You are currently viewing The day after the war

Investing is like driving at night: you have to have lights and they have to be, at least, road lights. The one who drives at night with the position lights ends up having an accident. The accident can be buying too expensive in times of euphoria or underselling in a panic. You cannot invest without perspective.

That does not imply that you have to have a “crystal ball”, that excuse that is used so much by those who do not want to “get wet”. You don’t have to have a crystal ball: you have to make a good calculation of probabilities based on the available information.

Let’s assume for a moment and without the prejudice of having to do the same as most -remember, in the markets the majority is wrong more than right– that the war, at least in its current “format”, will not last as long. And that one thing is that the sanctions will last a long time and quite another that Putin needs to invade and control all of Ukraine to achieve his objectives. Besides, given what it’s costing him every inch, there’s a good chance that’s not what he intended.

In the calculation of probabilities we cannot rule out that, once he has surrounded the main cities and destroyed a large part of Ukraine’s military capacity, he decides to sit down to negotiate from a position of strength. By then it will not only have “demilitarized” Ukraine by force, but, by the same expeditious method, its “neutrality” will have been ensured. As for its other two objectives, the annexation of Crimea and Donbas, in practice it already has them.

In the short term, what usually happens on these occasions will happen: that what fell the most is what rises the most

As for the Ukrainians, they are admirably brave, but no military expert will tell them that they can win this war. And on top of that they are subject to the blackmail of seeing the suffering of their compatriots, trapped as hostages in the main cities, without electricity, water or food. So we wouldn’t rule out that they might prefer a bad deal to the destruction of their country.

So let’s suppose that we enter a new scenario, either of guerrilla warfare or of negotiation, but that we will call the “day after” (of the war as we know it now). What will that scenario look like in the markets?

We must distinguish between the short and medium term. In the short term, what usually happens on these occasions will happen: that what has fallen the most will be what rises the most. Probably not everything, since investors know that there are assets, sectors and countries that do not benefit from the new economic scenario.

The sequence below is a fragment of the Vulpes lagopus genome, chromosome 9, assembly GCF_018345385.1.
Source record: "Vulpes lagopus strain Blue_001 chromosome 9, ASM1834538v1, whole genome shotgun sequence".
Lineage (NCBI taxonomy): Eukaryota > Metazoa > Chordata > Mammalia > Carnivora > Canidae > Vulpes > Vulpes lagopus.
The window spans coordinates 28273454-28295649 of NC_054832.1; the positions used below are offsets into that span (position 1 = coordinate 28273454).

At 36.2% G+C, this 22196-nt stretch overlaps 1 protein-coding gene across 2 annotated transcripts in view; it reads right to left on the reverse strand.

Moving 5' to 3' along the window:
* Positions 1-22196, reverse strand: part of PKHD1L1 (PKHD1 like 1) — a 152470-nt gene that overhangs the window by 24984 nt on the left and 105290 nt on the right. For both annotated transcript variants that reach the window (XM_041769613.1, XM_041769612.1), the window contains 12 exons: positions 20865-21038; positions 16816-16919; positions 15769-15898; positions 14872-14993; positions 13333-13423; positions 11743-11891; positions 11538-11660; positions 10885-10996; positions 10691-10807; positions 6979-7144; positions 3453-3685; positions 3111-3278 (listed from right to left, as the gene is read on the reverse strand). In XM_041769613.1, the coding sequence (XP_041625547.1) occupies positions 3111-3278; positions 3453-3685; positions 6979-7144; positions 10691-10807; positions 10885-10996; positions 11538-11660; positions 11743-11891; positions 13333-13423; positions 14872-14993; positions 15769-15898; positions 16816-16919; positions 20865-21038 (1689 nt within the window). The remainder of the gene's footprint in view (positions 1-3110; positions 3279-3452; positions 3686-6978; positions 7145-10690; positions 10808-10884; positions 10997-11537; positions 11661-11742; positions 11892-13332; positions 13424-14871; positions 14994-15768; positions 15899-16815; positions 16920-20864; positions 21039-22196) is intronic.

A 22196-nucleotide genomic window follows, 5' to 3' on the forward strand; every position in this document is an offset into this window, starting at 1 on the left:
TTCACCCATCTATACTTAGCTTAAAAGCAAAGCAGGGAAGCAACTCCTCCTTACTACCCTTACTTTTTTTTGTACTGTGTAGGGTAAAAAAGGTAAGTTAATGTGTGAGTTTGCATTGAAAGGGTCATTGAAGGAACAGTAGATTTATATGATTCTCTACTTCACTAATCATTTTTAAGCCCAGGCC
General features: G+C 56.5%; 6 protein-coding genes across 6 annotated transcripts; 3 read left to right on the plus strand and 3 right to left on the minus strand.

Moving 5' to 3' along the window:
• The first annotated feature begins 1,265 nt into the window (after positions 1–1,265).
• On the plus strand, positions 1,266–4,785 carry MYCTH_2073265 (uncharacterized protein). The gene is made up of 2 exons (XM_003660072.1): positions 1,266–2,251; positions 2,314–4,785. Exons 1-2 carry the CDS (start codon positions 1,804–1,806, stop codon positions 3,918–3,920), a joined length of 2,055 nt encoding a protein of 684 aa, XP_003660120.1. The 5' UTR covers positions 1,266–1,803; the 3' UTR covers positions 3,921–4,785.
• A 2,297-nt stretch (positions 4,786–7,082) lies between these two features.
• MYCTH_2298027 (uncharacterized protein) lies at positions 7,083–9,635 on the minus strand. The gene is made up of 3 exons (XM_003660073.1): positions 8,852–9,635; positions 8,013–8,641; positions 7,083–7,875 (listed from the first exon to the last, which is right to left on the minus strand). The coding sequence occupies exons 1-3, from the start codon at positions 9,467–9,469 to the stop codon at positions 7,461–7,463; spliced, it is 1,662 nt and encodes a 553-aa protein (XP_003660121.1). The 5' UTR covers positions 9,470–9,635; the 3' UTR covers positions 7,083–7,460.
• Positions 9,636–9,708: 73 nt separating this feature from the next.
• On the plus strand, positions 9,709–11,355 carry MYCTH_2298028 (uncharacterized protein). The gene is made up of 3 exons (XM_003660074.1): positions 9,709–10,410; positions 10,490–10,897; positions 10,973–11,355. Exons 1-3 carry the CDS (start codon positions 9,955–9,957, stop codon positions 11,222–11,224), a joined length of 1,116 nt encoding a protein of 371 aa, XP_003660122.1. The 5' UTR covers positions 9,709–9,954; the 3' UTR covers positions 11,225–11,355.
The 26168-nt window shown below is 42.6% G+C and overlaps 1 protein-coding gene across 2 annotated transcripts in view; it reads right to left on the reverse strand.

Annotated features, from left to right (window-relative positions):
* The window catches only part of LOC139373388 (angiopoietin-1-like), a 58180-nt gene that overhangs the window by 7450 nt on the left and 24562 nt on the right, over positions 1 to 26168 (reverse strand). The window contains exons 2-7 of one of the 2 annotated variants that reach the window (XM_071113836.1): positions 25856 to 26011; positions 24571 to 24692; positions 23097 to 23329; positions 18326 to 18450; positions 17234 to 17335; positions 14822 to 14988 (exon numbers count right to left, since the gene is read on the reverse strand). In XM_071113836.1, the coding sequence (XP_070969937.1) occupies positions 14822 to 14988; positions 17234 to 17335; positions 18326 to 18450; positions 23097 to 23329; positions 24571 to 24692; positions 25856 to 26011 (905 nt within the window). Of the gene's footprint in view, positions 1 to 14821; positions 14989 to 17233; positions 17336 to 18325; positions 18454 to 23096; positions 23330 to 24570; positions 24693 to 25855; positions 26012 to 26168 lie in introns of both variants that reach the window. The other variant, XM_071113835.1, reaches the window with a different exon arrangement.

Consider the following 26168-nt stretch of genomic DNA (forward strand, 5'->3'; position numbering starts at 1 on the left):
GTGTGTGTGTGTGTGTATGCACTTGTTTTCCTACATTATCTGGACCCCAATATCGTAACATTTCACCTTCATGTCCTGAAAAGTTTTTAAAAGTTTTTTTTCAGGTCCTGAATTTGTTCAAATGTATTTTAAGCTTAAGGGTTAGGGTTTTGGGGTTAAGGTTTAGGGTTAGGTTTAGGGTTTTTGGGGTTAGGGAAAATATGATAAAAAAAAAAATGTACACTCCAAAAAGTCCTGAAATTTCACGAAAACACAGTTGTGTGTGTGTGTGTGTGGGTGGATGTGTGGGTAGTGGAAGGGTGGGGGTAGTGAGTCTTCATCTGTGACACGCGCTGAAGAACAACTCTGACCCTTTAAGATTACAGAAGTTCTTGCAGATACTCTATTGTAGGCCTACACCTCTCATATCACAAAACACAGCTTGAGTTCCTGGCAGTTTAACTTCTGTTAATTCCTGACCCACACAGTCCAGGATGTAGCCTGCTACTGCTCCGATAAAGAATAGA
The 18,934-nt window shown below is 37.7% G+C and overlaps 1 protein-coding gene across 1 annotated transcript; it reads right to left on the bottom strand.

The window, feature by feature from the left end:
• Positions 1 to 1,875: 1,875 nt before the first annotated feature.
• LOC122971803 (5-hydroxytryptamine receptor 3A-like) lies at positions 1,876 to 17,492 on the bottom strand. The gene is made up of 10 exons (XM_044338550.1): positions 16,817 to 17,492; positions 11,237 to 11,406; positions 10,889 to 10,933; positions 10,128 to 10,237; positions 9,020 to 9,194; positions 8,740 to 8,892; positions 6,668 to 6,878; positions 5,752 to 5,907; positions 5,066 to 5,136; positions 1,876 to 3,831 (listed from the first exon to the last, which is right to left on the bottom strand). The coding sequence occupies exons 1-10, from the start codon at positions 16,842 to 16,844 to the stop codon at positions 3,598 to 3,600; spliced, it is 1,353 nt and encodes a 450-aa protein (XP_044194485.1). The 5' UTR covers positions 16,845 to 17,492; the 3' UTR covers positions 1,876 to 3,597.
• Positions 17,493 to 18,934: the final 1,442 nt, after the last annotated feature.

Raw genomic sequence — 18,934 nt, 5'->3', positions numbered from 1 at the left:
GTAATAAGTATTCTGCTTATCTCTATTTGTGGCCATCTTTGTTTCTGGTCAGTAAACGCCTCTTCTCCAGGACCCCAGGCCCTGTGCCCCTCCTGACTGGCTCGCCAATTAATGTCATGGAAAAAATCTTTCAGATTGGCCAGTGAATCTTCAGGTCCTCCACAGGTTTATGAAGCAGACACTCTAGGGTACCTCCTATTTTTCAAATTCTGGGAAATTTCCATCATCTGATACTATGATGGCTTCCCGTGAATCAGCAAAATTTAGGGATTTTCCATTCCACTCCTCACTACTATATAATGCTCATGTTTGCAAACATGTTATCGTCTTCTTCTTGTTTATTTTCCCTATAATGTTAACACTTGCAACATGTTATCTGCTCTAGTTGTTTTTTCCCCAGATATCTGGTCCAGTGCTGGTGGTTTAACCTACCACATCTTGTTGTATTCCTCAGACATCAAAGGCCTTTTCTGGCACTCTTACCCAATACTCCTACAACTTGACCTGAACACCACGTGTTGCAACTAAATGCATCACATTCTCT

And above all, beware of those who were already touched by the expectation of rising interest rates, because the war may be over, but not the expectation of rising rates. Now it will be higher because the problem of inflation has increased considerably.

Looking at the medium term, the key is sanctions and their most important consequence, which is none other than inflation. Russia is not a global economic engine and I think the risk of stagnation because of it is exaggerated, but the inflationary effect of sanctions is not exaggerated.

It is very likely that one day the war will end, but it is certain that the sanctions will remain. And they will not be quickly eliminated, because they will be part of any negotiation. And the negotiations are long.

The day after the war, investors will realize that the key is to spot the assets, sectors and countries that benefit from inflation.

The day after the war, investors will realize that the key is to detect the assets, sectors and countries that benefit from inflation. And I am not referring to raw materials, which have already discounted the worst scenario, but to, for example, betting on the fall in the price of European bonds.

Because the day after the war, the ECB will have to wake up and redouble its efforts to fight inflation. And of course stop buying bonds. And all this obviously has a very clear loser: the price of bonds and, with them, the valuation of fixed income funds.

The day after the war, investors will also realize that bonds not only do not give a good coupon, but also lose value.. In fact, the day after the easing in stocks is likely to coincide with a sharp drop in bonds. That is when investors will turn their eyes towards the dividendswhich also have the advantage that they are variable and can rise even if inflation rises.

It is common for companies to increase the dividend to alleviate the effect of inflation and not lower the real return on investment. But of course, we will have to go where the dividends are high, stable and, if possible, growing.

The day after the war, or if possible before, it will be necessary to analyze the economies that benefit from the isolation in which Russia decided to settle in exchange for invading a sovereign state. In business, many times the misfortune of one is the happiness of another. In this case others, because there are several and some much less obvious than it seems. By the way: we will talk about all this next Thursday in an open session on the opportunities generated by the current market scenario.

***Victor Alvargonzález He is a founding partner of the independent financial advisory company Nextep Finance.


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